4. Housing adequacy needs to be addressed when discussing affordable housing.

The Canadian Mortgage and Housing Corporation (CMHC) defines acceptable housing as housing that is adequate, affordable, and suitable. The word adequate in this definition refers to housing that does not require any significant repairs. Affordable, as discussed above, refers to the cost of housing being less than 30% of one’s income. Finally, suitable housing refers to housing that has enough bedrooms for the size of the household. The adverse health impacts of overcrowded housing have been highlighted by the COVID-19 pandemic with the number of cases being four times higher in areas of Toronto with high levels of overcrowding, demonstrating the need for more suitable housing. 

5. Rent control measures need to be applied.

Rent control refers to the capping of the amount of rent that can be charged. Rent control measures can ensure that tenants are protected from dramatic increases in their rent. Rent control practices vary across Canada. For example, in Ontario, new buildings, additions to existing buildings and most new basement apartments that are occupied for the first time for residential purposes after November 15, 2018, are exempt from rent control. From a housing development perspective, it is thought that by capping rental prices, developers have less incentive to build properties, and landlords have less motivation to maintain the quality of units since there is less of a financial motive to attract tenants. Alternatively, the disincentivizing of private development that can result from rent control can allow municipal governments to buy land at a much-reduced price. This occurred in Vienna, Austria where the bulk of housing stock is now managed by co-ops or non-profits and dedicated to moderate-income workers and their families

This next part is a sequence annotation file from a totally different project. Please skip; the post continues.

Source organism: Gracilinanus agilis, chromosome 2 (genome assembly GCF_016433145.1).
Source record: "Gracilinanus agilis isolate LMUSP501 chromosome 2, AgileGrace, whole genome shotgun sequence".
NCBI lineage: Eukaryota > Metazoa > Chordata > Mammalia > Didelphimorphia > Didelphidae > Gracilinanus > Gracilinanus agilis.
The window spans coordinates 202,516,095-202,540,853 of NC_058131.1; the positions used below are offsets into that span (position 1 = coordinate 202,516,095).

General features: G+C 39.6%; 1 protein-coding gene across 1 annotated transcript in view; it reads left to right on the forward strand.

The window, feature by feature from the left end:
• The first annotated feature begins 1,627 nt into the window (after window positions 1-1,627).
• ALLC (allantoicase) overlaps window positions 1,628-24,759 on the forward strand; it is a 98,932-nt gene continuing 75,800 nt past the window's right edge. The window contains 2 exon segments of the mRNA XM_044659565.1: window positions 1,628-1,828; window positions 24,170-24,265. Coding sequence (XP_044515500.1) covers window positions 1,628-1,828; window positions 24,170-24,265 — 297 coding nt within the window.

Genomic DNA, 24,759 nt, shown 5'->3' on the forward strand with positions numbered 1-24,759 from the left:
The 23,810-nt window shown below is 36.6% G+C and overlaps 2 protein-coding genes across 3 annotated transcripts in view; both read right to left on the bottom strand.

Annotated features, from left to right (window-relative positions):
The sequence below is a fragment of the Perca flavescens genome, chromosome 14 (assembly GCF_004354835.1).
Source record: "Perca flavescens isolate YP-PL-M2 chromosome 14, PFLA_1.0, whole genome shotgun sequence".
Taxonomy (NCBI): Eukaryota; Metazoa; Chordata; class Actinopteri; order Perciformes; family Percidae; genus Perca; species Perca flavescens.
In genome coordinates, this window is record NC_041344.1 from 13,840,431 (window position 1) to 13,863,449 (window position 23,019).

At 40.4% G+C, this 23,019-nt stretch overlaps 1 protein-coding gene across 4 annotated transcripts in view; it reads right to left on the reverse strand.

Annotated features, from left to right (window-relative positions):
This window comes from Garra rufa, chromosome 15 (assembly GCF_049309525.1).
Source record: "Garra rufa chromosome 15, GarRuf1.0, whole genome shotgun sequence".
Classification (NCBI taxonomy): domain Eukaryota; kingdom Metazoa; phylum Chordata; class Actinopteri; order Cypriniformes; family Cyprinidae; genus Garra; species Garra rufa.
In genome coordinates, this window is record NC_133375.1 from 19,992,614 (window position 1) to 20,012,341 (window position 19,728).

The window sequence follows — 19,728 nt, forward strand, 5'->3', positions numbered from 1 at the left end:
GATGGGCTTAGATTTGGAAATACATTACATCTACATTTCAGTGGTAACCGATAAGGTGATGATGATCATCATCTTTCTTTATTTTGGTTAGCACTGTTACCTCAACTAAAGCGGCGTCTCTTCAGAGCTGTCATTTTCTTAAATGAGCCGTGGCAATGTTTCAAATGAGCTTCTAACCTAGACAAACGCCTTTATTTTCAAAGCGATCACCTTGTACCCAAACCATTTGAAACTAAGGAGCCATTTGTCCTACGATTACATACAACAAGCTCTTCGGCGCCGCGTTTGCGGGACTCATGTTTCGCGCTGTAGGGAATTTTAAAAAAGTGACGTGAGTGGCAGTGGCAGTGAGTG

6. Housing benefits should be expanded.

Housing benefits are non-repayable monthly financial benefits provided to make rental housing more affordable. There are different combinations of federal and regional benefits that can be accessed depending on the location. The Canada-Ontario Housing Benefit is one such program established under the National Housing Strategy through a CMHC-Ontario Bilateral Agreement. However, many of these types of benefits are often absorbed into the private market rather than the non-profit housing sector. There also needs to be more of an effort to structure and deliver housing benefits so that they do not result in clawbacks of other income assistance measures.  

7. Income assistance rates should be increased.

Income assistance is an important consideration for increasing housing affordability in Canada. Average rent is not affordable for a single average wage earner without another source of income, even if they work full time. Across Canada, the average hourly wage that a full-time worker must make to be able to rent an average two-bedroom apartment with no more than 30% of their income is $22.40/hr. Highlighting the need for income support, in Ontario, at minimum wage, one would have to work 78 hours/week to afford the average two-bedroom apartment. In BC, one would have to work 105 hours/week at minimum wage to be able to afford a standard two-bedroom apartment

8. Zoning rules should be changed to allow for more affordable housing. 

Inclusionary zoning is a policy that allows municipalities to secure the provision of affordable housing as part of the development approval process for residential units. This type of policy supports households that earn too much to be eligible for social housing but not enough to be able to afford market rent. However, there is a need to ensure that affordability is not time-restricted.